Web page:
40 thoughts on “Visible Means of Support”

  1. Love this writing. The words remind me of “What no eye has seen, what no ear has heard, and what no human has conceived, the things God has prepared for those who love him”

    Thanks for this reminder

  2. Scott, what a beautiful and sweet reminder of love and memories. This Advent is poignant for those of us who have experienced loss and loving family reminders of times past.
    My prayers are with us all during this blessed season!

  3. Thank you; your post means a lot to me. When my sister Linda died, she was far away from family, leaving an unstable husband, teenager and young son. I have never forgotten the overwhelming thankfulness of being a visible means of support for her: when my other sister arrived at the home to help the family pack and move back to Arkansas, Linda’s kitchen wall was covered with my many cards over many years, words of encouragement and love, all in the place where she stood to make family meals and daydream out her window. We must all hold each other up, and in the words of Ram Dass and “Mutts,” we are all just walking each other home.

    1. These are just the sustaining connections I was referring to at the end, Needie. Thanks for adding these memories.

  4. Over the last 1 1/2 years I have seen visible support and felt invisible support following an eye injury in August 2020 requiring four surgeries and a Prostate cancer diagnosis/surgery a year later in August 2021. I have been held up knowing there are people I know and even those who I don’t know lifting me up in these struggles that I have (eye) and eventually will (prostate surgery) overcome. It is powerful.

  5. Scott, your gentle-minded and pun-filled father made quite a warm impression on so many people at Calvary. Thank you for sharing your lovely reflection. Strangely, sometimes I am not only grateful for small, visible means of support but also for invisible support from family and friends who have gone before me. With deep gratitude for you and Calvary, Bill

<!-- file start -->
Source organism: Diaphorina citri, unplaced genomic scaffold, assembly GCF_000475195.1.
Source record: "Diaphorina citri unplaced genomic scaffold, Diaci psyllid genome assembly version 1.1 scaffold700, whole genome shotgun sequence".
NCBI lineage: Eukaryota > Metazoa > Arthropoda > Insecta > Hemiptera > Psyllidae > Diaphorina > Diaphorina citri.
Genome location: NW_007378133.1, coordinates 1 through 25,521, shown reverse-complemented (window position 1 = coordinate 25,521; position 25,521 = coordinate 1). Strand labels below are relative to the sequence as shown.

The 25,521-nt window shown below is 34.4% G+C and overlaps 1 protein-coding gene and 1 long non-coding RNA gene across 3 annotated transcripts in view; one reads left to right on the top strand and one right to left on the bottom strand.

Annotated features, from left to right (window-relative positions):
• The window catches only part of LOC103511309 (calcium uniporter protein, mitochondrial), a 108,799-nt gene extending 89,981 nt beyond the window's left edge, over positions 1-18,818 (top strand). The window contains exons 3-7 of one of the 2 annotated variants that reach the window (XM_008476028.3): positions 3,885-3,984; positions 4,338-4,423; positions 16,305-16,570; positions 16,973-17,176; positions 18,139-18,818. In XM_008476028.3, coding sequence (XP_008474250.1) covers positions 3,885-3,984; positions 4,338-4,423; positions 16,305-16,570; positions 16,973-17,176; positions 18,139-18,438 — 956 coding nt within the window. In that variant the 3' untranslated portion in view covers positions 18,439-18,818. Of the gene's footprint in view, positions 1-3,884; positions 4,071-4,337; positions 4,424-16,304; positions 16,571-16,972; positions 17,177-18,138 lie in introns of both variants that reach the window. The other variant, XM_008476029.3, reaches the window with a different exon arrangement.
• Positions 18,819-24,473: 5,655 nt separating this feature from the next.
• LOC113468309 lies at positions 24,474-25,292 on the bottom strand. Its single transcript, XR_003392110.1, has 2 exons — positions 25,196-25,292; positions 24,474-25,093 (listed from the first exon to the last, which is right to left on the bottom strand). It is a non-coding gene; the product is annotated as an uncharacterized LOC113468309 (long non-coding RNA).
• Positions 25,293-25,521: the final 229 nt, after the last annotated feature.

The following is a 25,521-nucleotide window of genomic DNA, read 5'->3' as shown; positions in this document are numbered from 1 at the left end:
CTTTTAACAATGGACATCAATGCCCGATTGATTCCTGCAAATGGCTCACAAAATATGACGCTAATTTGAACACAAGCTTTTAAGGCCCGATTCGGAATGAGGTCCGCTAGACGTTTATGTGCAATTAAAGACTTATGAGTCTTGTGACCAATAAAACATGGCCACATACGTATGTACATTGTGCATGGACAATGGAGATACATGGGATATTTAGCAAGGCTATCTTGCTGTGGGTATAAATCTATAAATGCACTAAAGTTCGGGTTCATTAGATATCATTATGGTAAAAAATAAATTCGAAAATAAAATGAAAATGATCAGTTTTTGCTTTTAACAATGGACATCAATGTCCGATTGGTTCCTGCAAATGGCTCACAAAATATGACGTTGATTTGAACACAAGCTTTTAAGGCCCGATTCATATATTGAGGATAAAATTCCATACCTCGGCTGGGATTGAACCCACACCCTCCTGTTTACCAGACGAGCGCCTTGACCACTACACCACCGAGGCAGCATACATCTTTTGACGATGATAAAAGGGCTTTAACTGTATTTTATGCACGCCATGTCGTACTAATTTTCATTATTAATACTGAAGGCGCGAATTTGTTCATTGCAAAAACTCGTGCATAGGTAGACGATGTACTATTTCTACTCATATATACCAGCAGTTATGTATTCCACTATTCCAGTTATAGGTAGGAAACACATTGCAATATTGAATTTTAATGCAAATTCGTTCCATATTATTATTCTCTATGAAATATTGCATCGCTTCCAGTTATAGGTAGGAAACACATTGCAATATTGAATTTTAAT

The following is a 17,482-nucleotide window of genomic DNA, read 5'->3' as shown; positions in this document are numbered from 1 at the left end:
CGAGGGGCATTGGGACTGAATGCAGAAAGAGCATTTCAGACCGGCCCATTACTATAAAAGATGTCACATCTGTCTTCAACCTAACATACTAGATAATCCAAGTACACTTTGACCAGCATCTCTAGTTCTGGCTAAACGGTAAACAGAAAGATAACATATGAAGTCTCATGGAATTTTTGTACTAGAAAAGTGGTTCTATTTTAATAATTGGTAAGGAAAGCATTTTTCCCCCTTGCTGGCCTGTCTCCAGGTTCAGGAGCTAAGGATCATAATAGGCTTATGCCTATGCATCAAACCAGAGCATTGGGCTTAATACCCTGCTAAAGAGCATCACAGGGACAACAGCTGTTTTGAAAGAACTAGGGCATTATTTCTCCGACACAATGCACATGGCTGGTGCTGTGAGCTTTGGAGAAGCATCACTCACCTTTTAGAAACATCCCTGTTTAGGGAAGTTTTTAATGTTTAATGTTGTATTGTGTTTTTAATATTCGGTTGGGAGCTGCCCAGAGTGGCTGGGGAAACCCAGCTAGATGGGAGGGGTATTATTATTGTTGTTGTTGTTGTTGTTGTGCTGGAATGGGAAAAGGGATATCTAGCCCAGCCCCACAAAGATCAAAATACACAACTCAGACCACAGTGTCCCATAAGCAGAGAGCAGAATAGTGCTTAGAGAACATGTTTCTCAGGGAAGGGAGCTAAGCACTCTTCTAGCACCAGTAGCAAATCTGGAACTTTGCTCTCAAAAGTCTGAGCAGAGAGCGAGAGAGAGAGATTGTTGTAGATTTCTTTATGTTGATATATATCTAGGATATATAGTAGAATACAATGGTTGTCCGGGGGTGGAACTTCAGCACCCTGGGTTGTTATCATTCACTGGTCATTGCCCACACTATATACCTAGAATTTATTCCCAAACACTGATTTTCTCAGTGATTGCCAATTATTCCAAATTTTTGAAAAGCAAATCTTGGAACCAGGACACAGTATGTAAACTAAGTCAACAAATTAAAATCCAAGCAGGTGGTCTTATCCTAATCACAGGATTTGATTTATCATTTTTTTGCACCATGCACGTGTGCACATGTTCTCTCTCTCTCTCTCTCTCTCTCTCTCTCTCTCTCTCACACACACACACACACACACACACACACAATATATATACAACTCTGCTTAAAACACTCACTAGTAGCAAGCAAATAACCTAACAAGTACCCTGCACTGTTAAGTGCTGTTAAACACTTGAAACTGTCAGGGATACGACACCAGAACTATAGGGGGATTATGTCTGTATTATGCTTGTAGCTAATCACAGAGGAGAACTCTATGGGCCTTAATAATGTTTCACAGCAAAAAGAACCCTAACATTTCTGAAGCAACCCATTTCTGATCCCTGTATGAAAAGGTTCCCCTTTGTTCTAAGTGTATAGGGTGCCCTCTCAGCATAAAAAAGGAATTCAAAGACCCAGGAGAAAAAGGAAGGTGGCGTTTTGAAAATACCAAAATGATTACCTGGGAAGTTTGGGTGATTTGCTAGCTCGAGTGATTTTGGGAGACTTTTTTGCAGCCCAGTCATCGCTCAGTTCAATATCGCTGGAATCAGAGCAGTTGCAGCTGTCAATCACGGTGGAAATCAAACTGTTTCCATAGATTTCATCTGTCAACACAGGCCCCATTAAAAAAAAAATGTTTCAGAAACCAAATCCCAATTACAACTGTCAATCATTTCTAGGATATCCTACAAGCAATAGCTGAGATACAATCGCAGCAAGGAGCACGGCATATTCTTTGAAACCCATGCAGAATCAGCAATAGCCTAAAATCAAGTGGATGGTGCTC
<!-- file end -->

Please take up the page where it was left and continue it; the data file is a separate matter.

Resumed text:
6. Scott, it was a pleasure getting to know your dad while he was residing in Memphis. He is most fortunate to have sons and daughters-in-law like you and your brother and your spouses, as well as loving grandchildren. You all are also lucky to have him. I am glad you have this time to still be with him. My prayers are with you all. Milton

  7. Dearest Scott, Thank you, as always for your gift of sharing in ways so meaningful. Even though I never had the pleasure of meeting and knowing your father, through you, I have a sense of him. I feel your pain and joy as you move through this time with him that is lije no other. I feel honored to be a part of the process from afar….. holding you up with support, love and care.

  8. Scott, my dad came from much the same mold as your dad. As my dad was sinking into the bottomless depths of dementia, I always saw your dad as a sort of proxy who was still alive in all ways. He was a silent and unacknowledged witness of strength for me during this very difficult time. I am so glad that you, your family, Calvary and so many others are there to pay it back now. These times of both sorrow and anticipation are so much a part of the fabric of Advent.

    1. This connection is powerful for me, Martin, as your father was so much further away during his last days. I remember your trips to Germany to be near him, and that you were about to travel for a visit when you got word that he had died. I know that to hear you drew strength just from saying your prayers with Dad at Calvary would mean the world to this Pennsylvania Dutchman whose grandmother’s German was better than her English. Thank you for this.